Sean Hannity: Will Announcement Of Iran Deal Be "A Day That Will Live In Infamy?" On the July 14 edition of Fox News' Hannity, Sean Hannity hosted former Vice President Dick Cheney to lambaste the Iran nuclear deal, asking him whether the day of the announcement is "a day that will live in infamy." Hannity later claimed, "I guess you could really put the Obama seal on these nuclear weapons, because I think now it's pretty much inevitable." [Fox News, Hannity7/15/15]

Mark Levin: Iran Nuclear Deal "Planted The Seeds Of World War III." On the July 14 edition of Fox New's Hannity, radio host Mark Levin said the Iran nuclear deal "sealed the fate" of the world and "planted the seeds of world war III": 

LEVIN: My reaction is that Barack Obama has now planted the seeds of world war III. And one day world war III is going to break out right here because of his actions today. To arm up the Iranian regime, this terrorist regime in Tehran, you know, Obama likes to say that Reagan and Kennedy negotiated with the Soviets. The Soviets had nukes. Iran does not have nukes. But thanks to him and Kerry and the other ideologues and lightweights that surround him, they're going to get nukes. And this is where World War III, in my view, is going to start. He has sealed the fate -- the adults who are listening to this program, your children and grandchildren, he has made this world so much more dangerous as a result of what he has done. These inspections are phony. There are no real sanctions. The Iranians can't be trusted. They have demonstrated that  time and time again no less than the United Nations has told us. The Russians and Chinese are thrilled by this because we'll be bogged down for decades. This is a complete disaster. [Fox News, Hannity7/15/15]

But Experts Are Lauding The Iran Deal As "Necessary And Wise," "Pretty Damn Good," And Evidence Of U.S. Strength 

Nonproliferation Expert Jeffrey Lewis: Iran Deal Is "Pretty Damn Good." Jeffrey Lewis, director of the East Asia Nonproliferation Program at the James Martin Center for Nonproliferation Studies, explained in Foreign Policy that the Iran nuclear deal is "pretty damn good," containing "substantial" reductions in centrifuges and "clever" mechanisms to re-impose sanctions should Iran backtrack on its end of the bargain:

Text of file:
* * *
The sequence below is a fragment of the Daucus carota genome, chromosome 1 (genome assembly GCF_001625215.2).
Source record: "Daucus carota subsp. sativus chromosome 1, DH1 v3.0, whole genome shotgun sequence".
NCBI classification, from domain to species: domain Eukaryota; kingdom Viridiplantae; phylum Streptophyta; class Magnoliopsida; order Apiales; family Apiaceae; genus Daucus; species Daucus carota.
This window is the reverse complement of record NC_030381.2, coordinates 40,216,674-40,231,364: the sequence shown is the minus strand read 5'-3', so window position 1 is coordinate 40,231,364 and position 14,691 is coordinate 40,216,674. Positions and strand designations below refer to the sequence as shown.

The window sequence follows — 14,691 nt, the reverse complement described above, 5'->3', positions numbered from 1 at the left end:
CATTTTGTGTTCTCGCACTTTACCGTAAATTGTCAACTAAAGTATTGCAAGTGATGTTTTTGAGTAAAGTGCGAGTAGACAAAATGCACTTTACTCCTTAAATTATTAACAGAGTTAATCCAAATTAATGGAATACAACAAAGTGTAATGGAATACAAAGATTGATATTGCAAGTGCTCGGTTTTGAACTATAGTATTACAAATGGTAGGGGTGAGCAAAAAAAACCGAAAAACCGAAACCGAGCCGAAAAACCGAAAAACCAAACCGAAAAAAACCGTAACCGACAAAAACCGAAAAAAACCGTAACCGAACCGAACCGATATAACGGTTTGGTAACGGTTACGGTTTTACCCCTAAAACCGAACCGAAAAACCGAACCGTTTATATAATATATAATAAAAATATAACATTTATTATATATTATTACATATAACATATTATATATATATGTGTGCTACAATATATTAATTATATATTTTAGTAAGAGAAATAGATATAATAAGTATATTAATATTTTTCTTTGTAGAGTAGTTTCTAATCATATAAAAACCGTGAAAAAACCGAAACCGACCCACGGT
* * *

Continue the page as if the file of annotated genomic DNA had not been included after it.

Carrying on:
The real issues in Vienna were how to re-impose sanctions if the deal collapsed, as well whether to lift the United Nations' arms embargo and the sanctions on Iran's missile programs.

The mechanism to re-impose sanctions -- called "snap back" by people who don't wear baseball caps -- is pretty clever. Any of the parties can raise an issue within a Joint Commission created to administer the agreement. If the party is unsatisfied, it then can notify the United Nations Security Council. The Security Council has 30 days to act -- and if it does nothing, the sanctions are automatically re-imposed. That gives the United States and other parties the ability to blow up the deal and return to sanctions regime with no chance for Russia or China to veto.

[...]

What's going to be needed to deal with this is a sense of calm, a sense of perspective, and sense of humor. There are going to be lots of people who get red in the face, point out all the terrible things the Iranian government does and generally make accusations quicker than they can be debunked or resolved through negotiations. It will be important to step back every now again, breathe deeply, look at how things have turned out in North Korea and Iraq and remember: this is a pretty damned good deal. [Foreign Policy7/14/15]